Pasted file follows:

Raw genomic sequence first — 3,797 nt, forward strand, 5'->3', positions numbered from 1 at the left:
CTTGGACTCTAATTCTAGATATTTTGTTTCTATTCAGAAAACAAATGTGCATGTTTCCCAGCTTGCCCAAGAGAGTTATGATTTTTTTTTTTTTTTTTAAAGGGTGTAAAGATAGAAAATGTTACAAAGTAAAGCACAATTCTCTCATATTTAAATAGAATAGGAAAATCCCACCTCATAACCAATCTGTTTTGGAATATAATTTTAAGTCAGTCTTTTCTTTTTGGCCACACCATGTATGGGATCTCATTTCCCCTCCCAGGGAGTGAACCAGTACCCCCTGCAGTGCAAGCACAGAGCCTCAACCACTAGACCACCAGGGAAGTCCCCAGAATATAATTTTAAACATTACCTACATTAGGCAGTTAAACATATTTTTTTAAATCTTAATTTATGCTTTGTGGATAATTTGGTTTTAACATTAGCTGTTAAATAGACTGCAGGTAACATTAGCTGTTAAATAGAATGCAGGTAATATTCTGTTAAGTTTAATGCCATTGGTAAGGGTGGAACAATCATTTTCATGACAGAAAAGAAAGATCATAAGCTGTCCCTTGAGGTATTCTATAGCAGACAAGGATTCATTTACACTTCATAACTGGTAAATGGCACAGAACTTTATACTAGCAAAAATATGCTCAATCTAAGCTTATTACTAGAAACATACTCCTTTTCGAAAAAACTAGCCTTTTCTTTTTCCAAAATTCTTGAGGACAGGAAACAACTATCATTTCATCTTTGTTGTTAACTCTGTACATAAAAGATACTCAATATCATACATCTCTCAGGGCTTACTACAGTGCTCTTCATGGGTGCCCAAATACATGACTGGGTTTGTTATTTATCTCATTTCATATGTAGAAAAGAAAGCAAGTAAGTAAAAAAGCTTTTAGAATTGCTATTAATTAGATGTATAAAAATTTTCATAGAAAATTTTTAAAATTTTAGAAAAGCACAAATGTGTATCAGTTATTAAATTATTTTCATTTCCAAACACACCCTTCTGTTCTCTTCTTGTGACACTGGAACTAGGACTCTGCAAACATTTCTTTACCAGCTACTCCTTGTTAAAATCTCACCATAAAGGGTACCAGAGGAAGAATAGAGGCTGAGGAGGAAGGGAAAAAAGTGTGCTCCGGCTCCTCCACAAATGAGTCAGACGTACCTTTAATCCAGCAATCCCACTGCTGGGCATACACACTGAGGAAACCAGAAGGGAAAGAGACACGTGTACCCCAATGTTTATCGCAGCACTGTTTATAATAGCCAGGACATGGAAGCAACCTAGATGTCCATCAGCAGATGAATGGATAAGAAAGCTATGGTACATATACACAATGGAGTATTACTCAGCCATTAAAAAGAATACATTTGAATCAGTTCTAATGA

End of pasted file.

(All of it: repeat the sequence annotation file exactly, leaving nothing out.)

Raw genomic sequence first — 3,797 nt, forward strand, 5'->3', positions numbered from 1 at the left:
CTTGGACTCTAATTCTAGATATTTTGTTTCTATTCAGAAAACAAATGTGCATGTTTCCCAGCTTGCCCAAGAGAGTTATGATTTTTTTTTTTTTTTTTAAAGGGTGTAAAGATAGAAAATGTTACAAAGTAAAGCACAATTCTCTCATATTTAAATAGAATAGGAAAATCCCACCTCATAACCAATCTGTTTTGGAATATAATTTTAAGTCAGTCTTTTCTTTTTGGCCACACCATGTATGGGATCTCATTTCCCCTCCCAGGGAGTGAACCAGTACCCCCTGCAGTGCAAGCACAGAGCCTCAACCACTAGACCACCAGGGAAGTCCCCAGAATATAATTTTAAACATTACCTACATTAGGCAGTTAAACATATTTTTTTAAATCTTAATTTATGCTTTGTGGATAATTTGGTTTTAACATTAGCTGTTAAATAGACTGCAGGTAACATTAGCTGTTAAATAGAATGCAGGTAATATTCTGTTAAGTTTAATGCCATTGGTAAGGGTGGAACAATCATTTTCATGACAGAAAAGAAAGATCATAAGCTGTCCCTTGAGGTATTCTATAGCAGACAAGGATTCATTTACACTTCATAACTGGTAAATGGCACAGAACTTTATACTAGCAAAAATATGCTCAATCTAAGCTTATTACTAGAAACATACTCCTTTTCGAAAAAACTAGCCTTTTCTTTTTCCAAAATTCTTGAGGACAGGAAACAACTATCATTTCATCTTTGTTGTTAACTCTGTACATAAAAGATACTCAATATCATACATCTCTCAGGGCTTACTACAGTGCTCTTCATGGGTGCCCAAATACATGACTGGGTTTGTTATTTATCTCATTTCATATGTAGAAAAGAAAGCAAGTAAGTAAAAAAGCTTTTAGAATTGCTATTAATTAGATGTATAAAAATTTTCATAGAAAATTTTTAAAATTTTAGAAAAGCACAAATGTGTATCAGTTATTAAATTATTTTCATTTCCAAACACACCCTTCTGTTCTCTTCTTGTGACACTGGAACTAGGACTCTGCAAACATTTCTTTACCAGCTACTCCTTGTTAAAATCTCACCATAAAGGGTACCAGAGGAAGAATAGAGGCTGAGGAGGAAGGGAAAAAAGTGTGCTCCGGCTCCTCCACAAATGAGTCAGACGTACCTTTAATCCAGCAATCCCACTGCTGGGCATACACACTGAGGAAACCAGAAGGGAAAGAGACACGTGTACCCCAATGTTTATCGCAGCACTGTTTATAATAGCCAGGACATGGAAGCAACCTAGATGTCCATCAGCAGATGAATGGATAAGAAAGCTATGGTACATATACACAATGGAGTATTACTCAGCCATTAAAAAGAATACATTTGAATCAGTTCTAATGA